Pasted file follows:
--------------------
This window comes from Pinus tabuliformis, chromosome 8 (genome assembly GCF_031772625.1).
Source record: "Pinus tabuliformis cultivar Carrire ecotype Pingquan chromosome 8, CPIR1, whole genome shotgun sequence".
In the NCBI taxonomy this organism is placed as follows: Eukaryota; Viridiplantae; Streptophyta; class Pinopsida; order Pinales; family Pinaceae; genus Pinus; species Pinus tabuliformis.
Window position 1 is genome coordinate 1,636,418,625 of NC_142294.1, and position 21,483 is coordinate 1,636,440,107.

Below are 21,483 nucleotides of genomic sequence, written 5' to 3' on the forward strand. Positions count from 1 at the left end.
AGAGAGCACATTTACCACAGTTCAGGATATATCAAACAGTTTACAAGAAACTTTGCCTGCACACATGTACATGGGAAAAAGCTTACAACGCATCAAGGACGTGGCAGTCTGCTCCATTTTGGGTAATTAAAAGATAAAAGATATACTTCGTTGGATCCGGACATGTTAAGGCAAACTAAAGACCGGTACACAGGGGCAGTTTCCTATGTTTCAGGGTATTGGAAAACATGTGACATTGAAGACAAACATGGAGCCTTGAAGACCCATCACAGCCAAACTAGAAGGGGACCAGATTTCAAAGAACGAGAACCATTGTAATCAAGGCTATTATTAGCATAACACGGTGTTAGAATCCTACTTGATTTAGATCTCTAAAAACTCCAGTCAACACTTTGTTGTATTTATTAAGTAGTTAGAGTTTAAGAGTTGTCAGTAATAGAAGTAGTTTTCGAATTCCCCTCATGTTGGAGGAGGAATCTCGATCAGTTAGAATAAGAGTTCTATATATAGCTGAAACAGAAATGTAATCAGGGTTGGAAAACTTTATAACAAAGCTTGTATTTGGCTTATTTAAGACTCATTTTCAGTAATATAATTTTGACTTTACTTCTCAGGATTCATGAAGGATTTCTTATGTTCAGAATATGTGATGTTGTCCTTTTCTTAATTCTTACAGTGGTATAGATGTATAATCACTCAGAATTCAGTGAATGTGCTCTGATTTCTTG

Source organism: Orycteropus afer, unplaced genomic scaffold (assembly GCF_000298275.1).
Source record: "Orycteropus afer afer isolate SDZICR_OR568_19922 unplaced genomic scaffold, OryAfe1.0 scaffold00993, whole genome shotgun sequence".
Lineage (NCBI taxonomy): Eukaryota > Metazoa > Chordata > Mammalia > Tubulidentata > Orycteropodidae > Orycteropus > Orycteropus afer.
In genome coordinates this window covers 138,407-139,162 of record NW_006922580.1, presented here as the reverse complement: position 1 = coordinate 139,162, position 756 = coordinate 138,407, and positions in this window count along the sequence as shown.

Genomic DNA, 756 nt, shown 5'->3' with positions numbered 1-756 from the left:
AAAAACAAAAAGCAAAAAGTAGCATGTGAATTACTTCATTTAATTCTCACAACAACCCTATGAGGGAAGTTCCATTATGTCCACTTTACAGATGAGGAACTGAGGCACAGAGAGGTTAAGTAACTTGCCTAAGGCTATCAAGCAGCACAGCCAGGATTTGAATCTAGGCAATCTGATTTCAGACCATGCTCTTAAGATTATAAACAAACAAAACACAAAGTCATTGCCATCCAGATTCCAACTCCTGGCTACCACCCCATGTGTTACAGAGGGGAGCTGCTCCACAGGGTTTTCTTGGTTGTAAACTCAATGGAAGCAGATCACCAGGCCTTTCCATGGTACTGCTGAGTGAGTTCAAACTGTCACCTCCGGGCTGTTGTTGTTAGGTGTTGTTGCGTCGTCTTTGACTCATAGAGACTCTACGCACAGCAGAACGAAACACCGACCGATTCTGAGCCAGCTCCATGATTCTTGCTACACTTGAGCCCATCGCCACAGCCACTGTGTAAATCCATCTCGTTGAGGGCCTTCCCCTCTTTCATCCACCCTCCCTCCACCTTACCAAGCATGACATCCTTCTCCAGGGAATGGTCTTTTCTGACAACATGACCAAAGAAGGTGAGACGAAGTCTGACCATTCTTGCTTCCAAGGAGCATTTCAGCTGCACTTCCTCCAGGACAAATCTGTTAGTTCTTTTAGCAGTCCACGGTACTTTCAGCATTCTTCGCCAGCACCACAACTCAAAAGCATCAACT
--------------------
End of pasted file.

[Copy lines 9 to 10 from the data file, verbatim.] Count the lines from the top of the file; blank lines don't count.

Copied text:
Lineage (NCBI taxonomy): Eukaryota > Metazoa > Chordata > Mammalia > Tubulidentata > Orycteropodidae > Orycteropus > Orycteropus afer.
In genome coordinates this window covers 138,407-139,162 of record NW_006922580.1, presented here as the reverse complement: position 1 = coordinate 139,162, position 756 = coordinate 138,407, and positions in this window count along the sequence as shown.